Luster, who wept in the courtroom, told the judge that he was “incredibly grateful” for considering lowering his sentence and promised that he would never act “recklessly and irresponsible” again..

  11. An appeals court ordered the evidentiary hearing after Luster’s lawyer, Jay Leiderman, were granted a writ of habeas corpus, which requires a defendant to be brought before a judge to determine whether he or she is being held lawfully.

    Leiderman said Stoltz’s sentence is “not good enough for us.” The lawyers plan to appeal the 50-year sentence and also ask the appeals court to grant Luster a new trial.

    “The battle continues for us,” Leiderman said.

  12. Earlier in the hearing, Luster’s lawyer Jay Leiderman told the judge that Luster deserved a sentence of 25 years or less.

    In an interview, Leiderman said he is grateful that the judge lowered the sentence to the point that Luster knows he will get out of prison at some time in his life.

    He said Luster would never have been released from prison had he not been granted an evidentiary hearing.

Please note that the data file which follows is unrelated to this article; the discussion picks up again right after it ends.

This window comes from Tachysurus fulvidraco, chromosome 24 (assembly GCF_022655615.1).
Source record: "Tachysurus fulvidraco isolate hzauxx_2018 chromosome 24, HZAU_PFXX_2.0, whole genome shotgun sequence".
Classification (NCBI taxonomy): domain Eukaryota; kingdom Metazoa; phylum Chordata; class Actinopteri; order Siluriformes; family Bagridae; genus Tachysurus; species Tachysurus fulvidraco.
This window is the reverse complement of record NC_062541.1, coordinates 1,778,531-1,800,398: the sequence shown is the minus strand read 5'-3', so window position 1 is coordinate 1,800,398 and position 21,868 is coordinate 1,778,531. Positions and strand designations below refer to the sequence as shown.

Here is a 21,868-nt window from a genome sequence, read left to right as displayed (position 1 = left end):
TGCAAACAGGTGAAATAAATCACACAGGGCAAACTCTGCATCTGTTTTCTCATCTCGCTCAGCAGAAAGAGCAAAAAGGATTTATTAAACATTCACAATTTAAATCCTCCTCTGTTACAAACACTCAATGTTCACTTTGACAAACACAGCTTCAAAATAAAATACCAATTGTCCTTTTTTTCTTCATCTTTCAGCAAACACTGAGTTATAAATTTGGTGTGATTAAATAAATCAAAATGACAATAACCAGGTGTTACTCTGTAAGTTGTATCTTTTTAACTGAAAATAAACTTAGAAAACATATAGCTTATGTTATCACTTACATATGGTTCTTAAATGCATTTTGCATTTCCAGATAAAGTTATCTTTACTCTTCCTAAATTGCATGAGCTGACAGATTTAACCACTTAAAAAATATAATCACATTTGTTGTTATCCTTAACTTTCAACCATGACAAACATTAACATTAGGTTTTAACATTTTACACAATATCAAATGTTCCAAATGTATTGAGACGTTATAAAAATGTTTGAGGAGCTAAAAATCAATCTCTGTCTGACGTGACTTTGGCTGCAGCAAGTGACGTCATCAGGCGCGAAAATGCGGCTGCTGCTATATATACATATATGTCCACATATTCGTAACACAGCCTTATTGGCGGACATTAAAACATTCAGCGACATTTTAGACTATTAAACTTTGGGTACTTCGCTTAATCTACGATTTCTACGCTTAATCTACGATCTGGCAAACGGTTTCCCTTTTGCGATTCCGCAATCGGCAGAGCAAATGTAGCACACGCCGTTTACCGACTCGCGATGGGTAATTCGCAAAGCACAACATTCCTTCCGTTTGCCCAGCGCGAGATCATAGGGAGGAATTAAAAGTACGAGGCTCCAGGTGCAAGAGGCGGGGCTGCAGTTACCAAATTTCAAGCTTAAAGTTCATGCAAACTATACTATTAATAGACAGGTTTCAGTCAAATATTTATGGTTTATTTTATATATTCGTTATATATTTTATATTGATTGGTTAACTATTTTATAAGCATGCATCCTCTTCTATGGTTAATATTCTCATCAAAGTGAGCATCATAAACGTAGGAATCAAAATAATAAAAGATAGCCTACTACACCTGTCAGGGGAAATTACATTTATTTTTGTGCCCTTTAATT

13. The judge said she sentenced Luster to 48 years for the sexual assaults and two years on the drug-related charges.

    Outside the courtroom, Contois said 50 years is a substantial sentence but prosecutors were asking for 124 years.

    The longer sentence “would have been justified in this case,” she said.

  14. Andrew Luster was sentenced Tuesday to 50 years in prison for drugging and raping three women in his Mussel Shoals home north of Ventura more than a decade ago.

    Judge Kathryne Ann Stoltz handed down the reduced sentence in Ventura County Superior Court. Prosecutor Michelle Contois said Luster, who has been in prison since 2003, will be eligible for parole in 15 years.